RESTAURANTS NEAR MYSTIC In Noank, about 10-15 minutes from downtown Mystic are two lobster spots and a clam shack worth seeking out. Honestly, if you have a car and are a foodie, get out of Mystic. Ford’s Lobsters sits right on a dock and is a perfect spot to dig into dishes like the lobster bomb or grilled halibut if you are lucky enough to get a table right away (no reservations). It’s BYOB. Bonus! Abbott’s Lobster in the Rough has been in business since 1947. Here you order at the counter and can take your meal to a waterview picnic table. A stone’s throw from Abbott’s, the cleverly named Costello’s is where to go if you’re craving fried seafood. The fried clams are SO GOOD. You order at the counter and sit on the deck to watch the comings and goings at the marina.
THINGS TO DO IN MYSTIC Besides shopping and eating, and visiting Mystic Seaport and Mystic Aquarium, here are some other ideas for what to do in Mystic. Denison Pequotsepos Nature Center has fun programs. You can walk through the exhibits, see the animals, and do a trail walk. It’s inexpensive and very close to other Mystic attractions but off the main road so visitors usually don’t find it. It has a well curated gift shop with jewelry, kid’s toys, binoculars, etc. There’s a historic house across the street and the 34-acre Coogan Farm.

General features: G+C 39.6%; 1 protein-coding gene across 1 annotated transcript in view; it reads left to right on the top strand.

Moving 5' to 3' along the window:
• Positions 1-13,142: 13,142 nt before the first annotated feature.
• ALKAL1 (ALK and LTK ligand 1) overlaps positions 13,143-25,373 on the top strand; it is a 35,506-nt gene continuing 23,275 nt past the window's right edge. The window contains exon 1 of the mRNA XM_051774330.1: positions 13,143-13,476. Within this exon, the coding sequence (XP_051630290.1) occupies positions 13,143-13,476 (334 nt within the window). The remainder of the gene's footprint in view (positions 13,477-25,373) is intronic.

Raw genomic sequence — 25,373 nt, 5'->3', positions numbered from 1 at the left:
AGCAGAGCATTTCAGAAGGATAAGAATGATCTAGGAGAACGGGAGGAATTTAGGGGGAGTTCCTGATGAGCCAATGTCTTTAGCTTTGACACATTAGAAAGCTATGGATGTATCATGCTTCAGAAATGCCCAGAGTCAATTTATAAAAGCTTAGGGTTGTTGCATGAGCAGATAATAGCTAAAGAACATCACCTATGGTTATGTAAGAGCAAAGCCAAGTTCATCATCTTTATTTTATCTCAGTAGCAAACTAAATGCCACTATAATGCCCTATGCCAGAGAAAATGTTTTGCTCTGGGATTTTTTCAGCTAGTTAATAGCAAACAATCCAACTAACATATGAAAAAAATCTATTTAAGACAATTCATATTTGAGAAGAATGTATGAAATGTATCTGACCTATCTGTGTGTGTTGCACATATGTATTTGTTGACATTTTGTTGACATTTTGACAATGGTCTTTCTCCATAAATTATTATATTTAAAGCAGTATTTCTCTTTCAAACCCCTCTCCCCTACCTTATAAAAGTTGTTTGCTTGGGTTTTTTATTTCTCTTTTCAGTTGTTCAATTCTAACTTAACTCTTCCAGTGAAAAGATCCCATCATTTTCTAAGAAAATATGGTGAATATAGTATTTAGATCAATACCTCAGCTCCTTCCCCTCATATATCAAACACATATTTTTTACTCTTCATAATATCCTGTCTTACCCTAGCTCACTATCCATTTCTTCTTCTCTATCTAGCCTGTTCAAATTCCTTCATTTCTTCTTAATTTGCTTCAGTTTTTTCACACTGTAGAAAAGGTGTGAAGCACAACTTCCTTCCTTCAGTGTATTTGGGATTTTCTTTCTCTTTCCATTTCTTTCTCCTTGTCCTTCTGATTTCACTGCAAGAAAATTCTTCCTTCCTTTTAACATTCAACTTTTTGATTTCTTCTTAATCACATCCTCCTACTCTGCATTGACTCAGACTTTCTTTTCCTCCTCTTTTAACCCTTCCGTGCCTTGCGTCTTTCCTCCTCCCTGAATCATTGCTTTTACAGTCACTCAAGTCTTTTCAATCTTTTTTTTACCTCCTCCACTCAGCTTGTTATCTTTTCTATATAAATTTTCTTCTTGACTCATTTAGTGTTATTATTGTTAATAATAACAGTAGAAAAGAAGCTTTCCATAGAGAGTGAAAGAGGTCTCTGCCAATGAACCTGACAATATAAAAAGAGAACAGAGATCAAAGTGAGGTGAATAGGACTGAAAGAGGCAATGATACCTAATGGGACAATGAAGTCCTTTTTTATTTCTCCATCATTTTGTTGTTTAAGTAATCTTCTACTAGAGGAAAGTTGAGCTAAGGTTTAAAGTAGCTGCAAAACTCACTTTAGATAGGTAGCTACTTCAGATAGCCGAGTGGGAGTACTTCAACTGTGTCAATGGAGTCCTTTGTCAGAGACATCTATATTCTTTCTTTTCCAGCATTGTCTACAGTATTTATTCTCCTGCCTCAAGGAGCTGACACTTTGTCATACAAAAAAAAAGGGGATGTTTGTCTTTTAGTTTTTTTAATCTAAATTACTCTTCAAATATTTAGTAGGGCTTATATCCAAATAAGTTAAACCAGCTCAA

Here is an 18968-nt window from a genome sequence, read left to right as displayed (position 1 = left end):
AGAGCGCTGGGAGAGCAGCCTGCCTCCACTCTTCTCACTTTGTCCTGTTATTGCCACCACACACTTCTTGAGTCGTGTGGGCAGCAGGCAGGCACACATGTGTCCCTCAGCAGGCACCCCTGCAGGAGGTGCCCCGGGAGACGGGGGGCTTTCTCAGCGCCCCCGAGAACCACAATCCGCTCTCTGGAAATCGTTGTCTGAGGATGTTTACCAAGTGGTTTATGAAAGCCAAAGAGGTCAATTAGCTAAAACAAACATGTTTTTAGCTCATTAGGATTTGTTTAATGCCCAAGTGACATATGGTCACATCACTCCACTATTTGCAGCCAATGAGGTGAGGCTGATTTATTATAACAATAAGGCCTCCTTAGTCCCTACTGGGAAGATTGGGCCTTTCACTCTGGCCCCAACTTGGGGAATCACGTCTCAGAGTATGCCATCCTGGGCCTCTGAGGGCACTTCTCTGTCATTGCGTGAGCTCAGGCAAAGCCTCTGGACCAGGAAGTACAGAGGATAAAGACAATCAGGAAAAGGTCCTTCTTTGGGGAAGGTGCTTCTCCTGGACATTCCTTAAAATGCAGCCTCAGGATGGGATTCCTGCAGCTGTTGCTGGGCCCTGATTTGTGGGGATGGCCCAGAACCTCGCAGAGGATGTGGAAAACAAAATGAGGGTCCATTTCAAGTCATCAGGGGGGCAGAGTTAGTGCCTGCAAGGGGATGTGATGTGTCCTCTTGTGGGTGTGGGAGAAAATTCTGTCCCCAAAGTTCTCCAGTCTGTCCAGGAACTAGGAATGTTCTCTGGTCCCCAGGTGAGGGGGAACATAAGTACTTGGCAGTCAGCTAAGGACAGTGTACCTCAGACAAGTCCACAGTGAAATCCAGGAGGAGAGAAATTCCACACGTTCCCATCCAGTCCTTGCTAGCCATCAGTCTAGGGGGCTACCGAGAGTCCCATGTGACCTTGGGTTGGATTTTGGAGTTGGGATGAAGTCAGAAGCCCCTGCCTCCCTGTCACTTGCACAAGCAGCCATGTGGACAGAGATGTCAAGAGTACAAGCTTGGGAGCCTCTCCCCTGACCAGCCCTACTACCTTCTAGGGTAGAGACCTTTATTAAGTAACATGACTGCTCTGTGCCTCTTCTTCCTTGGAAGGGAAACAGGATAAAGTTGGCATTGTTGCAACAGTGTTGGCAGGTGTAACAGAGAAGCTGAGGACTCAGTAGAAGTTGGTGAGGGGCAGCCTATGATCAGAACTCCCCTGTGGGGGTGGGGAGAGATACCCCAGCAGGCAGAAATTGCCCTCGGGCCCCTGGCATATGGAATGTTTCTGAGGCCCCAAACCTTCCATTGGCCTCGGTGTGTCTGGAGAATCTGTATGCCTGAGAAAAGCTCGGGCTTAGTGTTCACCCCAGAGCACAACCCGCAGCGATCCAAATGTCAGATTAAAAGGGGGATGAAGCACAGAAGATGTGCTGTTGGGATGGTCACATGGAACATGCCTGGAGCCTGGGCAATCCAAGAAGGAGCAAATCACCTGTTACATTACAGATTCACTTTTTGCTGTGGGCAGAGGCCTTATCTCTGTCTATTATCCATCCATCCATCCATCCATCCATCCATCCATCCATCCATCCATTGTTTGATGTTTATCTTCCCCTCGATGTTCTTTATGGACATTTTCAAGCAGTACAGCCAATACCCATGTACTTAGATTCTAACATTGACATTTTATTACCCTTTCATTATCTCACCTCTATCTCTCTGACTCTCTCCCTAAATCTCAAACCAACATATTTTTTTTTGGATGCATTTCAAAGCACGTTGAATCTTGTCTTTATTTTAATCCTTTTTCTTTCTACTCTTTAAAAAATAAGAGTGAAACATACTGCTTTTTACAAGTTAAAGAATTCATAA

Enders Island A circa 1918 Arts and Crafts-stlye mansion is the focal point of this tranquil spot now used for Catholic retreats. It’s on a small island literally surrounded by water (Fishers Island Sound) views. Stately yet earthy, the main house and the main chapel are built with rough fieldstone, blending into the location, which is surrounded by a rocky sea wall and has rocks leading from it down to the water on all sides. There are several lovely gardens on its 11 acres, a gazebo, a pergola, stations of the cross, a tiny seaside chapel, and the Chapel of Our Lady of the Assumption. An odd fact: the chapel houses a relic, the arm of St. Edmund, in a glass case. The organization now has three rooms to let to the general public – they are no bargain but boy, what a spot. Visitors are welcome to enjoy the grounds. Please be respectful of this serene, spiritual location. To get here, you will have to go by the Mason’s Island gate house. If a guard is on duty, tell him you are visiting Enders Island.
Mystic Library Check their website to see if they have a suitable program for you (both kids and adults) when you’re in town. Wi-Fi and computers. Nice kids’ area with dollhouse, Tinker Toys, cardboard blocks, puzzles. And books of course! Literally two minutes from downtown.